Monday, 8 October 2007

Magick and Circus Solarum

Blessed is the man who expects nothing for he shall never be disappointed. From a David Copperfield performance I expected a performance: an engaged, witty, sincere and magnetic personality; fantastickal staging that would transport the audience to another realm; a series of illusions that inspire and amaze. Instead, for the exhorbitant price of admission, I was delivered a bored, evidently unhappy actor with a stale act and an insipid and often unintelligible patter, who mugged half-heartedly at his audience. Evidently he thought so little of us that he did not bother to change into stage costume. I was saddened in particular by his willingness to trivialize his own grandfather's history and turn it into a parlor act (if any of the story he told us was indeed true, for he but read his lines by rote, with no shred of emotion or sincerity). He showed us card tricks and some illusions, but I saw very little magick on that stage.
"Ka" was quite different. I saw this Cirque du Soleil show in previews several years ago, and while they have not improved many of the weakest scenes, it is still a compelling, magickal and inspiring presentation. Street performers have always aspired toward art: opera itself was born in the marketplace and the forum, and Cirque remains glorified street performance in spite of their ambition and cash. The company seeks to astonish and move, but without libretto or unified score, it does not speak to the heart or the soul. "O" approaches art most closely, but "Ka" tries too hard to impress and dazzle the eye. We in the audience long for something familiar on stage, a door where our spirit may pass into those of the characters on the stage (and I am in mind of the sympathetic performances of Fidelio and Leonore), but Cirque strives to make all utterly alien, bizzare, remote, unapproachable, impossible. There is one moment, a simple scene in which two performers comfort each other with hand shadows cast upon the vast, moveable stage, momentarily turned screen, that is masterful and touching by virtue of its universality and humility. For that one moment all the rest is forgiven, nay, transformed by that pure moment into a symbol of art impoverished by commerce.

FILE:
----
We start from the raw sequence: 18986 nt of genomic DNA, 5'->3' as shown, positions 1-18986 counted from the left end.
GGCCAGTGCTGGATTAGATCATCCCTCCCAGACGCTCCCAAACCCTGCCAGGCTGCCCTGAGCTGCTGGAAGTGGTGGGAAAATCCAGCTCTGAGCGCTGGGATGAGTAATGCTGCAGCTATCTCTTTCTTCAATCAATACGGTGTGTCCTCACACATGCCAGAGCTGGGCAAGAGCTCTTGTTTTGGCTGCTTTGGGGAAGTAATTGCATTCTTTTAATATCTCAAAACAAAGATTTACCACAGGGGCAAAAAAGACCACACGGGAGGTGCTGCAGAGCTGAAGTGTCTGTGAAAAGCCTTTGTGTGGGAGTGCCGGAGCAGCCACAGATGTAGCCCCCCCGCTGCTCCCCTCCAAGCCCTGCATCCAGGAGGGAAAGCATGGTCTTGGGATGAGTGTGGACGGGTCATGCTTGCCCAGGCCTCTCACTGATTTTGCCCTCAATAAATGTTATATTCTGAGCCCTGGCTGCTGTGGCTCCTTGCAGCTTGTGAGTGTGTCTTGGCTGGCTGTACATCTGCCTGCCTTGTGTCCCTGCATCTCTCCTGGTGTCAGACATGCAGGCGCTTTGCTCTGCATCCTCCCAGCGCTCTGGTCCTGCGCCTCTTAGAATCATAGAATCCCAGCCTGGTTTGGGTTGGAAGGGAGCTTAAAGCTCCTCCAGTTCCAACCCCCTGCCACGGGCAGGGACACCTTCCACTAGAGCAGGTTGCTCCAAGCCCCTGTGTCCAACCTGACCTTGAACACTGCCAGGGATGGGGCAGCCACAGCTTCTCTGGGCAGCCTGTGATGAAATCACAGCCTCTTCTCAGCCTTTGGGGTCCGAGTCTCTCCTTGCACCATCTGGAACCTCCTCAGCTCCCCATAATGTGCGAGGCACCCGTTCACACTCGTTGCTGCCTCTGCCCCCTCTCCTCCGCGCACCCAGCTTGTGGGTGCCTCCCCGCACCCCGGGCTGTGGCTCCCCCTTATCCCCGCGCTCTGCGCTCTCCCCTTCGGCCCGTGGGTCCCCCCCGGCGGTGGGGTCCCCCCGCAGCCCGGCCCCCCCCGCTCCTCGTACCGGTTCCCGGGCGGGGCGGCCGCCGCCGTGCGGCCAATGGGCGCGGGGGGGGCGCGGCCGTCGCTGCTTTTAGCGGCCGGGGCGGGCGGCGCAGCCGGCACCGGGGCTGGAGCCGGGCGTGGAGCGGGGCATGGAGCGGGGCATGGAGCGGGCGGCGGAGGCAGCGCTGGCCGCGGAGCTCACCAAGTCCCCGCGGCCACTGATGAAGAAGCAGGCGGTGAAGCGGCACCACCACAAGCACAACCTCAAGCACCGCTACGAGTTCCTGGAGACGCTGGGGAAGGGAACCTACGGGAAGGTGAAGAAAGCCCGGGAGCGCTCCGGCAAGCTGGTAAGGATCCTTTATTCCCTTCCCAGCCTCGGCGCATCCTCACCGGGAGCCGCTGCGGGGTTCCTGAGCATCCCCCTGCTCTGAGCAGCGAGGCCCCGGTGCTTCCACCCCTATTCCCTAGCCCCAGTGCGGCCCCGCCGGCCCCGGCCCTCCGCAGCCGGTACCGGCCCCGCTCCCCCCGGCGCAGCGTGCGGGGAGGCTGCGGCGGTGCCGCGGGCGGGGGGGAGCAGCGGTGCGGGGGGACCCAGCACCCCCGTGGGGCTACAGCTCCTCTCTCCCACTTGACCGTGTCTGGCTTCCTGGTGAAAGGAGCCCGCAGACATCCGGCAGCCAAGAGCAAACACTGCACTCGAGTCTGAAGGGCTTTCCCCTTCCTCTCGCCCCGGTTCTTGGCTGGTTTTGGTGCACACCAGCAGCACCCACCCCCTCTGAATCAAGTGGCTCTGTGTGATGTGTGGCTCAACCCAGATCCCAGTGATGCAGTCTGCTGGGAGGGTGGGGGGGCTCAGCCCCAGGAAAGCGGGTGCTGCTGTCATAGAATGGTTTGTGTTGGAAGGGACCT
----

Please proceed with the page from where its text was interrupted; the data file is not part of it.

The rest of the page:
I once thought The Show Must Go On should sell tickets, if only to eliminate griefers and idle rabble at its performances. But I have changed my mind, and agree with Osprey that it is valuable because its creativity is unrestrained and the passion of its performers is born of love, not financial need.
I am returned to Orion, though with little time to spare in world, and missing my friends rather more than usual. My word the desert is dry, in more senses than one!

1 comment:

Anonymous said...

Ooh - you are returned? Excellent!